I’m new to my current company and we have a System Administrator but no DBA. In the past I’ve taken care of DBA related issues at other companies. I’ve run into and corrected database corruption in other databases (Foxpro and Access) and was able to at least document the data corrupted so it could be reentered. I’ve never encountered or suspected corruption with a SQL Server database. I suspect that I’m running into this with a SQL Server 2005 database that is being mirrored.
The situation is that simple delete commands passed to the database are not deleting data in certain tables. I literally have to go in through SQL Server Management Studio and issue the delete command to clear out these tables. There are anywhere from 144 thousand to 32 Million records in temp tables and this data is taking up more than 90% of the database (as determined after deleting the records and shrinking the database). After I do this clean up, then the delete commands passed to the database on the test server work.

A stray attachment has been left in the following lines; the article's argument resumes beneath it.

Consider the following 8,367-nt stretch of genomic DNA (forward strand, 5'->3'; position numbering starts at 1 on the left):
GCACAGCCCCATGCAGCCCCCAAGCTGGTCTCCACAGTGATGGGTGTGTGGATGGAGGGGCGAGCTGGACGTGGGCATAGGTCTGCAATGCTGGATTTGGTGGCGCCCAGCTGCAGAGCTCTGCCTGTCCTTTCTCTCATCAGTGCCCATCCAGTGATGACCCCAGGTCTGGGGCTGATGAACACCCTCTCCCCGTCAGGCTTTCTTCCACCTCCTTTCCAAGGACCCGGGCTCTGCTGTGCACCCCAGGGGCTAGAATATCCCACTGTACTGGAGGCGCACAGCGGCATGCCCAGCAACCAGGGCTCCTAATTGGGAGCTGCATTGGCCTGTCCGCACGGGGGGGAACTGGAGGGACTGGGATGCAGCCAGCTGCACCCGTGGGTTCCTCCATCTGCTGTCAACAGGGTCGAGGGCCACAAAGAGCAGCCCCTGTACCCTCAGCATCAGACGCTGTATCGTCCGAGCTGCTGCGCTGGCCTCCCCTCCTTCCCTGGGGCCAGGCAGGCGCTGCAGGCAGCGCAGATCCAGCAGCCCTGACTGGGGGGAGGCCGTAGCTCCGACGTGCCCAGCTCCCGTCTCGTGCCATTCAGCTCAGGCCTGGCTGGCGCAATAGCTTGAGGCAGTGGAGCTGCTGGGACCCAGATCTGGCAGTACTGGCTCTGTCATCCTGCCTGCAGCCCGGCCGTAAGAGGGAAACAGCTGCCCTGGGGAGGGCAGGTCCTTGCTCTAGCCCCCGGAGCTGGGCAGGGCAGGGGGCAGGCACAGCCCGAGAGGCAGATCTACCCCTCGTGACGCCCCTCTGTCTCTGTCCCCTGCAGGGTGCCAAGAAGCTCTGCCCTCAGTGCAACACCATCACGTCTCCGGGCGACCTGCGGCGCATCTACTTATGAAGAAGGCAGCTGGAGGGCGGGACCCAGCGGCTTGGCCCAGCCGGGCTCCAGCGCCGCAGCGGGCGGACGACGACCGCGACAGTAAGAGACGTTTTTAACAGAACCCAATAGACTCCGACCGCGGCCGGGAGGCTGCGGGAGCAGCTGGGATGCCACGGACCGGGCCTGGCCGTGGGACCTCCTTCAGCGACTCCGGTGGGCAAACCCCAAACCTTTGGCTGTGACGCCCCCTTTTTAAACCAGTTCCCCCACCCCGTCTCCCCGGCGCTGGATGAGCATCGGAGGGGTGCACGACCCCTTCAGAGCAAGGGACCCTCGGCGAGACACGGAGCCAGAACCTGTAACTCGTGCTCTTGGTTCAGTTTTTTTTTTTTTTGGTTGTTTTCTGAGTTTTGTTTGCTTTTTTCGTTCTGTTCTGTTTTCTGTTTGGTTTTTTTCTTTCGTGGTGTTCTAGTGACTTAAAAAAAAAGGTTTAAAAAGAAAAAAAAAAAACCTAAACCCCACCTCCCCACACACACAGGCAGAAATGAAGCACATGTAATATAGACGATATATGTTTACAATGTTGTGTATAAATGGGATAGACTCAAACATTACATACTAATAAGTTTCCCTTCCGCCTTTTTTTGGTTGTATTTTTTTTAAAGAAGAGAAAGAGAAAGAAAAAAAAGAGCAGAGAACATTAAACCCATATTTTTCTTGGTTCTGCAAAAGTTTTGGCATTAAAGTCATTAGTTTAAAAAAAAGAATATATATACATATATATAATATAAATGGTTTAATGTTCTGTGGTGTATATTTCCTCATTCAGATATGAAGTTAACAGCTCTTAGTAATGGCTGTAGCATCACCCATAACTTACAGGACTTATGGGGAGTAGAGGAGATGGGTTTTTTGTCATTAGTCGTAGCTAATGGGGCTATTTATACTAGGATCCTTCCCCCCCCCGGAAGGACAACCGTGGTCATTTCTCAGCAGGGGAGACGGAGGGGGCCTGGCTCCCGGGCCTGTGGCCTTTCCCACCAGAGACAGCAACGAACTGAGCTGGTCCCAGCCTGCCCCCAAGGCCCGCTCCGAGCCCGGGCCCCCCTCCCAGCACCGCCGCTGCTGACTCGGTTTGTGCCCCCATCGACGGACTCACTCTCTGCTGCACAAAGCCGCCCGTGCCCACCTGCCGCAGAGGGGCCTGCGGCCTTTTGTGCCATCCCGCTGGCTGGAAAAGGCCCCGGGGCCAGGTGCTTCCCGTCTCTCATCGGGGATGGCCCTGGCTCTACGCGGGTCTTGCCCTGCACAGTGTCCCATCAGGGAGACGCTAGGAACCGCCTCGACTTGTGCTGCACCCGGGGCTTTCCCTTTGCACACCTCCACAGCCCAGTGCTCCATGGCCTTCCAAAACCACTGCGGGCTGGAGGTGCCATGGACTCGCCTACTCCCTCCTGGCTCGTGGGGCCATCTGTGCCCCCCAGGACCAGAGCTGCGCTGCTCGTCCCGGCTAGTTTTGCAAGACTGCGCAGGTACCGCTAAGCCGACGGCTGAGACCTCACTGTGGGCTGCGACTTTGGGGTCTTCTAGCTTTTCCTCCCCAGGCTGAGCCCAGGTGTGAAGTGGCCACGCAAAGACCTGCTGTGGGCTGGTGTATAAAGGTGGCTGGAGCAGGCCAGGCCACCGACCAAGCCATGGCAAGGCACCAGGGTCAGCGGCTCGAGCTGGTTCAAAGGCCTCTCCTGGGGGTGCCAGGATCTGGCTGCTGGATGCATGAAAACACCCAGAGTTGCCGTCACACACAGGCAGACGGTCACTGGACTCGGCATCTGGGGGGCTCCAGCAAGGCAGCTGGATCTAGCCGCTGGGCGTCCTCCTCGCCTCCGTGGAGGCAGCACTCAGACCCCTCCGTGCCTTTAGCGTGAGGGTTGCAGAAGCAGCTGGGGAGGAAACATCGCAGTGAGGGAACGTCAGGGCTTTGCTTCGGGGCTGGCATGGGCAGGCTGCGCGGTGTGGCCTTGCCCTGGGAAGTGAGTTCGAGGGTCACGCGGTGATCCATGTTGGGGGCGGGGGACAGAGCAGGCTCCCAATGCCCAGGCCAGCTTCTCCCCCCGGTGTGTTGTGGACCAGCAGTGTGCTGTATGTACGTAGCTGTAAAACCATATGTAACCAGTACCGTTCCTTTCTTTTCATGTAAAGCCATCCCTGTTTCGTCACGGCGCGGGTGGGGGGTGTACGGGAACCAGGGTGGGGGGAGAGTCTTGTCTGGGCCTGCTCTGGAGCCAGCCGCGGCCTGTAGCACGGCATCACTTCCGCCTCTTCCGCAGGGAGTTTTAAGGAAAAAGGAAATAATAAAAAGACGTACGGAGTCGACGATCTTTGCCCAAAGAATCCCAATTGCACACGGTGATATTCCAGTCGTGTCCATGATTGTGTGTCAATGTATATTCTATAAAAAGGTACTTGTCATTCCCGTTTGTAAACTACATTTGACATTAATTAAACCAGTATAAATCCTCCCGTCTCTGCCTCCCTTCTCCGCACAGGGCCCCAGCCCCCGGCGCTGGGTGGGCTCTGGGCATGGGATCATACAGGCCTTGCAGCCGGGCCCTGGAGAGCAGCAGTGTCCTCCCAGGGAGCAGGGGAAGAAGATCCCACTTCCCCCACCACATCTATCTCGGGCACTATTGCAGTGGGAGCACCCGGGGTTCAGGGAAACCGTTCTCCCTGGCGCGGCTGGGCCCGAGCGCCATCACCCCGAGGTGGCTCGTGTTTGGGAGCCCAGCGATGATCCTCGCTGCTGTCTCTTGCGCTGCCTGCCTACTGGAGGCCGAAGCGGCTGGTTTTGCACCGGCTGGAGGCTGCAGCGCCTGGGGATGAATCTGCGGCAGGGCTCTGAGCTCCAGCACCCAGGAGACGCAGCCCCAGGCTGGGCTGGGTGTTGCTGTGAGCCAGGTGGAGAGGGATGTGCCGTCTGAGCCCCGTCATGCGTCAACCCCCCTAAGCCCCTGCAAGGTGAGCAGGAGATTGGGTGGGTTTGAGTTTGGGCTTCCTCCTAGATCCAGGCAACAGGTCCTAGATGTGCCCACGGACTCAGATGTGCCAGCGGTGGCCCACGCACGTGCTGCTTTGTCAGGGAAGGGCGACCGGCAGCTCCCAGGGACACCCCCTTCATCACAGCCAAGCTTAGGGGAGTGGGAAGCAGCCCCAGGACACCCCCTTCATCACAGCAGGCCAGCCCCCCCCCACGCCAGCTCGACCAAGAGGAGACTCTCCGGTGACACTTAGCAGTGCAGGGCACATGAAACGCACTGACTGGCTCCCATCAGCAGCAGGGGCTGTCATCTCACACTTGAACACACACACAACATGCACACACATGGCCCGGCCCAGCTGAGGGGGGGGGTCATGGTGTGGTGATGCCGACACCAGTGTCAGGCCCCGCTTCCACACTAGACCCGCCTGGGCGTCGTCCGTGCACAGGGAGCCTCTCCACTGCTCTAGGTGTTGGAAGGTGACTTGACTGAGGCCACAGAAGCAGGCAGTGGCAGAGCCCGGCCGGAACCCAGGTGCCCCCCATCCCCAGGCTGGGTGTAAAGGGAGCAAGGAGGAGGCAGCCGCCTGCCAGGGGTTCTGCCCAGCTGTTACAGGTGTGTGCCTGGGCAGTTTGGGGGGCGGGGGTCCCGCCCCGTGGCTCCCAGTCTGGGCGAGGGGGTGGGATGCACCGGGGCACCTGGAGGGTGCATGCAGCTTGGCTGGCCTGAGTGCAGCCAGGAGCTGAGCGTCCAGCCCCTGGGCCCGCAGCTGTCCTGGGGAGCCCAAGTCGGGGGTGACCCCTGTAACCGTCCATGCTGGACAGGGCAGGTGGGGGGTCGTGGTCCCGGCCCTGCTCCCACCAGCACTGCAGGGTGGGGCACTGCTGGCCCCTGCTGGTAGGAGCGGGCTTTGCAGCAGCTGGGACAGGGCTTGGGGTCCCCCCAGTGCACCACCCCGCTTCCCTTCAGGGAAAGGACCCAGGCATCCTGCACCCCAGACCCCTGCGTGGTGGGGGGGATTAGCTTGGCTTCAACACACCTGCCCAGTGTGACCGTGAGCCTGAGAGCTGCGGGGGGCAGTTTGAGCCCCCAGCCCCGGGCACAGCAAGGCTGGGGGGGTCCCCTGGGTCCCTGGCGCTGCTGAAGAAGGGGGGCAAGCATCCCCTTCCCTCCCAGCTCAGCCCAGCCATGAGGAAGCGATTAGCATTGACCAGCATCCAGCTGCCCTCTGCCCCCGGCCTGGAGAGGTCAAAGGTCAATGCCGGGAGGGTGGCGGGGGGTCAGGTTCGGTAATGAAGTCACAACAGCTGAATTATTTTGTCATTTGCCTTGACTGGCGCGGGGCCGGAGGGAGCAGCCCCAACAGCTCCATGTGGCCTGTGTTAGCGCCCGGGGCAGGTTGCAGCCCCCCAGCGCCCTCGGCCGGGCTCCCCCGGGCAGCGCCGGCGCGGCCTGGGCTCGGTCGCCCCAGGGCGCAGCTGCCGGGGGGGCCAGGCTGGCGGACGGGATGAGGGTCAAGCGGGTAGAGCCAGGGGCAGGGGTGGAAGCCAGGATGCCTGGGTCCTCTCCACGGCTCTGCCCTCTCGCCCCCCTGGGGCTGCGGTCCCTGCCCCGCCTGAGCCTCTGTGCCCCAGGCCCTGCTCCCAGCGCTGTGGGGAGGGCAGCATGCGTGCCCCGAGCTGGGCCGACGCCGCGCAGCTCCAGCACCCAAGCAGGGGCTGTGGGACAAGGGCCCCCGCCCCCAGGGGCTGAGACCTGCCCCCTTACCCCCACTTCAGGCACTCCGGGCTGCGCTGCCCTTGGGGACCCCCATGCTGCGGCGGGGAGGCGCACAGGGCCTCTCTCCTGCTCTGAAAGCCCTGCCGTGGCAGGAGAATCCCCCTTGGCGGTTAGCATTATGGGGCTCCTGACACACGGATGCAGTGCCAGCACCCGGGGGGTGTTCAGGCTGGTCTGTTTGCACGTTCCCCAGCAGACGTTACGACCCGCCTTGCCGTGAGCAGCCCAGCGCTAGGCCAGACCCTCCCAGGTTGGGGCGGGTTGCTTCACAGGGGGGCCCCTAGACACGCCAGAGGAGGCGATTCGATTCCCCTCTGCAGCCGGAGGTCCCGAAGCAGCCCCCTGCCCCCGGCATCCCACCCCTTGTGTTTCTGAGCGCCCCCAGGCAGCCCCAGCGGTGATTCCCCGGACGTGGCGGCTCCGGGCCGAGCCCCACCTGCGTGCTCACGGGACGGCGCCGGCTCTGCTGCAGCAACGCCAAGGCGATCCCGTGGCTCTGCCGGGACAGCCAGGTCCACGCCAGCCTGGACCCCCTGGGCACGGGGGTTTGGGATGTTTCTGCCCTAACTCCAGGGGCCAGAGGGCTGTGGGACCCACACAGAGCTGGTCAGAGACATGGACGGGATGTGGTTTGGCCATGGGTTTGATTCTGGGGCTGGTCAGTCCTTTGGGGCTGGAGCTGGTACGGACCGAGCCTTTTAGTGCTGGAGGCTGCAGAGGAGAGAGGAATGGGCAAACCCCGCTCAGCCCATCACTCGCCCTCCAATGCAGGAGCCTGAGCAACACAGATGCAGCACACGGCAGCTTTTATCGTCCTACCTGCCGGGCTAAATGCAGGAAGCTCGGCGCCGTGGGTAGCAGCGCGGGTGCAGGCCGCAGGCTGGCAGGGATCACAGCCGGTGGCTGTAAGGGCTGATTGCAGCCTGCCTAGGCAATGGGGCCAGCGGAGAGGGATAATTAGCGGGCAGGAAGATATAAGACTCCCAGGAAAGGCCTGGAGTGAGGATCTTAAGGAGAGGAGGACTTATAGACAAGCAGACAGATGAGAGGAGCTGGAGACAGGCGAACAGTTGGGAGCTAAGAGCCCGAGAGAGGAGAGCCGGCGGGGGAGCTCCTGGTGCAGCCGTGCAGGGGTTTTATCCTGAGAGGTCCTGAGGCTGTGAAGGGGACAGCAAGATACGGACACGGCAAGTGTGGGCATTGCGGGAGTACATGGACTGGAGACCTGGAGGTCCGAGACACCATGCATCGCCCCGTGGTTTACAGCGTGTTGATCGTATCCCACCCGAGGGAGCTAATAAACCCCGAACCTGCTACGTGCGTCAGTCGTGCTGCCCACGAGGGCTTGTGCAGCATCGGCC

My first line of attack would be to run DBCC CHECKDB against copies of the database. I ran it against a backup and there was no corruption found. We can’t get exact copies of the database as my System administrator has had issues in the past where the database server has taken up to 6 hours to get online and he does not want to disable both the live and mirrored SQL servers.
My first question is if I should trust a database backup to include corrupted data that would be found by DBCC CHECKDB. If the backup does not store the corruption, what is the best way to stop and then bring back both the live and mirrored database to get copies of the LDF and MDF files?
Finally if I do find corruption in testing how would I determine the contents of the page that could show the corruption?